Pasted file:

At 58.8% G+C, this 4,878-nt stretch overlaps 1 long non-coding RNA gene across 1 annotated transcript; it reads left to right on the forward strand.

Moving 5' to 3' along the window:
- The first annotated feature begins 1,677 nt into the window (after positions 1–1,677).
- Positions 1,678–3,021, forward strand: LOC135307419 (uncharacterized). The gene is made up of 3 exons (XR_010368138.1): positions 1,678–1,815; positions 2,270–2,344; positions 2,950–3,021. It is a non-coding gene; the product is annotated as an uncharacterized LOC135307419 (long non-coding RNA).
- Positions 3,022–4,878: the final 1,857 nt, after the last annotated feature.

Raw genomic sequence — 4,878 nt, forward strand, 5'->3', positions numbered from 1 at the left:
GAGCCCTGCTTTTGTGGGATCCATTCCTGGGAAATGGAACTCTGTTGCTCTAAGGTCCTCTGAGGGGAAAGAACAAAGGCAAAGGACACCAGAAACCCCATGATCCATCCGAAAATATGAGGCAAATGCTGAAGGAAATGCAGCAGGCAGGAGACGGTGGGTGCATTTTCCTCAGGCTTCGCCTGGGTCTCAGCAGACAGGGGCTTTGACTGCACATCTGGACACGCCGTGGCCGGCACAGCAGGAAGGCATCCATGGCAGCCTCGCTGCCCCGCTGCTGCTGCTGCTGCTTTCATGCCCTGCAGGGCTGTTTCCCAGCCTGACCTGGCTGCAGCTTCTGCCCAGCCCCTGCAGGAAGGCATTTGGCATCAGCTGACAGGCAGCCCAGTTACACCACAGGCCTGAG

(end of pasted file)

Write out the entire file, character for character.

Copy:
At 58.8% G+C, this 4,878-nt stretch overlaps 1 long non-coding RNA gene across 1 annotated transcript; it reads left to right on the forward strand.

Moving 5' to 3' along the window:
- The first annotated feature begins 1,677 nt into the window (after positions 1–1,677).
- Positions 1,678–3,021, forward strand: LOC135307419 (uncharacterized). The gene is made up of 3 exons (XR_010368138.1): positions 1,678–1,815; positions 2,270–2,344; positions 2,950–3,021. It is a non-coding gene; the product is annotated as an uncharacterized LOC135307419 (long non-coding RNA).
- Positions 3,022–4,878: the final 1,857 nt, after the last annotated feature.

Raw genomic sequence — 4,878 nt, forward strand, 5'->3', positions numbered from 1 at the left:
GAGCCCTGCTTTTGTGGGATCCATTCCTGGGAAATGGAACTCTGTTGCTCTAAGGTCCTCTGAGGGGAAAGAACAAAGGCAAAGGACACCAGAAACCCCATGATCCATCCGAAAATATGAGGCAAATGCTGAAGGAAATGCAGCAGGCAGGAGACGGTGGGTGCATTTTCCTCAGGCTTCGCCTGGGTCTCAGCAGACAGGGGCTTTGACTGCACATCTGGACACGCCGTGGCCGGCACAGCAGGAAGGCATCCATGGCAGCCTCGCTGCCCCGCTGCTGCTGCTGCTGCTTTCATGCCCTGCAGGGCTGTTTCCCAGCCTGACCTGGCTGCAGCTTCTGCCCAGCCCCTGCAGGAAGGCATTTGGCATCAGCTGACAGGCAGCCCAGTTACACCACAGGCCTGAG